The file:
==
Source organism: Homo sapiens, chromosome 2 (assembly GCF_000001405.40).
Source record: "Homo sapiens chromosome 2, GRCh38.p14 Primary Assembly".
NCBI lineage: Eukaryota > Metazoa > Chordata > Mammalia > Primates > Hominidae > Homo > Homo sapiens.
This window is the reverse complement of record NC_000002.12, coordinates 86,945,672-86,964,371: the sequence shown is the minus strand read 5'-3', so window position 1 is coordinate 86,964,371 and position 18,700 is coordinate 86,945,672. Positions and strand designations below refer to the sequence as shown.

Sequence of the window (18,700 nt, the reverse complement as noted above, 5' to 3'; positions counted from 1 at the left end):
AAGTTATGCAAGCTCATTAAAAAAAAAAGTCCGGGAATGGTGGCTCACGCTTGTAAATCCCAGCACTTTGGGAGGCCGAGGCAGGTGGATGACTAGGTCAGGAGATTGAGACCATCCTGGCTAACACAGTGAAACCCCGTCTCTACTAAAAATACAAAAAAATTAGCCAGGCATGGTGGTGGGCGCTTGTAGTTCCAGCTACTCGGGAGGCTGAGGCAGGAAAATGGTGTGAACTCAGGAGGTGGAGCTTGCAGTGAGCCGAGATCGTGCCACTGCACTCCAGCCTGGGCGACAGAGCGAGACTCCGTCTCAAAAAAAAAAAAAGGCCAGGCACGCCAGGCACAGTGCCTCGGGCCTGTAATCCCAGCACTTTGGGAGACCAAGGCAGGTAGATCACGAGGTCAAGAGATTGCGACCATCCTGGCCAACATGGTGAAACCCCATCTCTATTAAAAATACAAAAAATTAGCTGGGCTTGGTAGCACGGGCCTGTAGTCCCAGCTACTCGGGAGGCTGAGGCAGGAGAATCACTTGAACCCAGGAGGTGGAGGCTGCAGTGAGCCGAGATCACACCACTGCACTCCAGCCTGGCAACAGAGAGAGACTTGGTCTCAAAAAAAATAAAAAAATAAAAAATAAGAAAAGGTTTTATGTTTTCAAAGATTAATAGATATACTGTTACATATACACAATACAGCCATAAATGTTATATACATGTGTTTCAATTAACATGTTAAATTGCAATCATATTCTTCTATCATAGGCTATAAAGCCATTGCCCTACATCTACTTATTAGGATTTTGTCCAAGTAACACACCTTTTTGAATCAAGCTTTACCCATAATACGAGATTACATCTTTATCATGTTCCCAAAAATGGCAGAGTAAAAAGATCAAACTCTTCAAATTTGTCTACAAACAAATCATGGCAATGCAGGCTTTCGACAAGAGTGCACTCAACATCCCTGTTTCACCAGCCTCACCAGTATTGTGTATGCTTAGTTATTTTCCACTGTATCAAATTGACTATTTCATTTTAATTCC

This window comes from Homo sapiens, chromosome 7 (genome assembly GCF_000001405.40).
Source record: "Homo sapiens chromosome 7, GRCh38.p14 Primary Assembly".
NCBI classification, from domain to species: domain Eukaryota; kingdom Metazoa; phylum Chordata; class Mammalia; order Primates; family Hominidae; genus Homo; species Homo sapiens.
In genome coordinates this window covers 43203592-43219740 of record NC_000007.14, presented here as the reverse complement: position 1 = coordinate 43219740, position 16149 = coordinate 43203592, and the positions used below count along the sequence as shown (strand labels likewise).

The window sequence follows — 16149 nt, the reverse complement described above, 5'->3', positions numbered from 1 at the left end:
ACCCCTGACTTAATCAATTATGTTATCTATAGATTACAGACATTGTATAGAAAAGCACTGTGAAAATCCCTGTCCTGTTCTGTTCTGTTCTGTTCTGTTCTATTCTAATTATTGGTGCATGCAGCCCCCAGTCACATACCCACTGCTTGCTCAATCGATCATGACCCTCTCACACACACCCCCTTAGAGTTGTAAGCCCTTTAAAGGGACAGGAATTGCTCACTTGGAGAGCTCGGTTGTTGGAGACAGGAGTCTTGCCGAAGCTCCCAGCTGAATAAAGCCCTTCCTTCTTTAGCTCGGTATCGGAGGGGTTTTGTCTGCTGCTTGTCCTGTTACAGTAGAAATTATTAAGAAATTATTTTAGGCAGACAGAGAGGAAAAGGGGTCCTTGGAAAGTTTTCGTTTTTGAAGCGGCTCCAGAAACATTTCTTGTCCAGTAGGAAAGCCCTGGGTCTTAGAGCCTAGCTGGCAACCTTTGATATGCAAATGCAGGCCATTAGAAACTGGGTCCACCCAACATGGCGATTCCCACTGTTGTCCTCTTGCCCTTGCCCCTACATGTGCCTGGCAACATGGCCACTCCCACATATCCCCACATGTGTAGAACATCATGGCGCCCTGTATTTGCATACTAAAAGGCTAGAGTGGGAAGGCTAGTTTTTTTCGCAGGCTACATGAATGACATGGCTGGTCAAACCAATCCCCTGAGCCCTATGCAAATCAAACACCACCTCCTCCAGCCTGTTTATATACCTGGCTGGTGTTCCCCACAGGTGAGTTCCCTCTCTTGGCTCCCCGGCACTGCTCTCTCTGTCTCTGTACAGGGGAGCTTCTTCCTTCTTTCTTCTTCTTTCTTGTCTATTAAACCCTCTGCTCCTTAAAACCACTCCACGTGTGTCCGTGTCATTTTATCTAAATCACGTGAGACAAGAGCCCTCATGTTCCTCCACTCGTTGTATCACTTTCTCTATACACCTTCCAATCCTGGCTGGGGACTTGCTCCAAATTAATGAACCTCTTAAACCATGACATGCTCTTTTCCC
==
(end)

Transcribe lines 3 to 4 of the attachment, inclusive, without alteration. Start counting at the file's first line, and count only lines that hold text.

NCBI lineage: Eukaryota > Metazoa > Chordata > Mammalia > Primates > Hominidae > Homo > Homo sapiens.
This window is the reverse complement of record NC_000002.12, coordinates 86,945,672-86,964,371: the sequence shown is the minus strand read 5'-3', so window position 1 is coordinate 86,964,371 and position 18,700 is coordinate 86,945,672. Positions and strand designations below refer to the sequence as shown.